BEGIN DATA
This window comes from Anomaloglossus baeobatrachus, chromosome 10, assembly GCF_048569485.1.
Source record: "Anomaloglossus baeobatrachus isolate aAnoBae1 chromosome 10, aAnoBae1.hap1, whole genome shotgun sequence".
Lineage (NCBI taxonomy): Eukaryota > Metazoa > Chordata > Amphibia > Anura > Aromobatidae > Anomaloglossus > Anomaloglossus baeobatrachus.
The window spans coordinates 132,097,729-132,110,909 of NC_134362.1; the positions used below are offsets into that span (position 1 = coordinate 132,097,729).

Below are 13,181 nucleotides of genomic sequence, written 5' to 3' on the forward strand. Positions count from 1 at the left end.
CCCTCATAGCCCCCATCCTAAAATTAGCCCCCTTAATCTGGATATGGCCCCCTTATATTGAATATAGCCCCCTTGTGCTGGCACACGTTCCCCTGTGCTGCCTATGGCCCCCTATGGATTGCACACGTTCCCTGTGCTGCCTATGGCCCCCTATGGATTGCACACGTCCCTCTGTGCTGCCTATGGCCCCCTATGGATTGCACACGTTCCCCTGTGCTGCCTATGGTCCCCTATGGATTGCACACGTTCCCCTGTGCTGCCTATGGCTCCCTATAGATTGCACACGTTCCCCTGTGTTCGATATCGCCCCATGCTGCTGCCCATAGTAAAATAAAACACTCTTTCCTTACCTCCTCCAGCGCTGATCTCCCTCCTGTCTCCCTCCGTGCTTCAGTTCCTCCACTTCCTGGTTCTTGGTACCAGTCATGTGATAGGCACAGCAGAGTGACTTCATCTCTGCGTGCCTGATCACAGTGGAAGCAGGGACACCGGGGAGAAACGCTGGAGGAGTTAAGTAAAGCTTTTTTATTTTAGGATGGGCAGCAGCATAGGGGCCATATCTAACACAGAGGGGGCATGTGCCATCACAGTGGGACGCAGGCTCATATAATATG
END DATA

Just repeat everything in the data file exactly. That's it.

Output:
This window comes from Anomaloglossus baeobatrachus, chromosome 10, assembly GCF_048569485.1.
Source record: "Anomaloglossus baeobatrachus isolate aAnoBae1 chromosome 10, aAnoBae1.hap1, whole genome shotgun sequence".
Lineage (NCBI taxonomy): Eukaryota > Metazoa > Chordata > Amphibia > Anura > Aromobatidae > Anomaloglossus > Anomaloglossus baeobatrachus.
The window spans coordinates 132,097,729-132,110,909 of NC_134362.1; the positions used below are offsets into that span (position 1 = coordinate 132,097,729).

Below are 13,181 nucleotides of genomic sequence, written 5' to 3' on the forward strand. Positions count from 1 at the left end.
CCCTCATAGCCCCCATCCTAAAATTAGCCCCCTTAATCTGGATATGGCCCCCTTATATTGAATATAGCCCCCTTGTGCTGGCACACGTTCCCCTGTGCTGCCTATGGCCCCCTATGGATTGCACACGTTCCCTGTGCTGCCTATGGCCCCCTATGGATTGCACACGTCCCTCTGTGCTGCCTATGGCCCCCTATGGATTGCACACGTTCCCCTGTGCTGCCTATGGTCCCCTATGGATTGCACACGTTCCCCTGTGCTGCCTATGGCTCCCTATAGATTGCACACGTTCCCCTGTGTTCGATATCGCCCCATGCTGCTGCCCATAGTAAAATAAAACACTCTTTCCTTACCTCCTCCAGCGCTGATCTCCCTCCTGTCTCCCTCCGTGCTTCAGTTCCTCCACTTCCTGGTTCTTGGTACCAGTCATGTGATAGGCACAGCAGAGTGACTTCATCTCTGCGTGCCTGATCACAGTGGAAGCAGGGACACCGGGGAGAAACGCTGGAGGAGTTAAGTAAAGCTTTTTTATTTTAGGATGGGCAGCAGCATAGGGGCCATATCTAACACAGAGGGGGCATGTGCCATCACAGTGGGACGCAGGCTCATATAATATG